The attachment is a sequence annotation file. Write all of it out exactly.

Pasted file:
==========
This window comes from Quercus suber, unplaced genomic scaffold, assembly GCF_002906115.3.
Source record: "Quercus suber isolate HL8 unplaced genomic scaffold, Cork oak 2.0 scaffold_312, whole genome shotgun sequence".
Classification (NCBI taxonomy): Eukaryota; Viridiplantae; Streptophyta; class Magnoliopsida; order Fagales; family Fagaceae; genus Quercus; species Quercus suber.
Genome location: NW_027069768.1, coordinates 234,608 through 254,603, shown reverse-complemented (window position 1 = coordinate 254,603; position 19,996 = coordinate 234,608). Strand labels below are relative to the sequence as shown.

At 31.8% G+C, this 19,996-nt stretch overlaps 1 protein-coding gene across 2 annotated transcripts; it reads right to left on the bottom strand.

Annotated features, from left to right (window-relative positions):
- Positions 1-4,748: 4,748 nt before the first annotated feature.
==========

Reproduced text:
This window comes from Quercus suber, unplaced genomic scaffold, assembly GCF_002906115.3.
Source record: "Quercus suber isolate HL8 unplaced genomic scaffold, Cork oak 2.0 scaffold_312, whole genome shotgun sequence".
Classification (NCBI taxonomy): Eukaryota; Viridiplantae; Streptophyta; class Magnoliopsida; order Fagales; family Fagaceae; genus Quercus; species Quercus suber.
Genome location: NW_027069768.1, coordinates 234,608 through 254,603, shown reverse-complemented (window position 1 = coordinate 254,603; position 19,996 = coordinate 234,608). Strand labels below are relative to the sequence as shown.

At 31.8% G+C, this 19,996-nt stretch overlaps 1 protein-coding gene across 2 annotated transcripts; it reads right to left on the bottom strand.

Annotated features, from left to right (window-relative positions):
- Positions 1-4,748: 4,748 nt before the first annotated feature.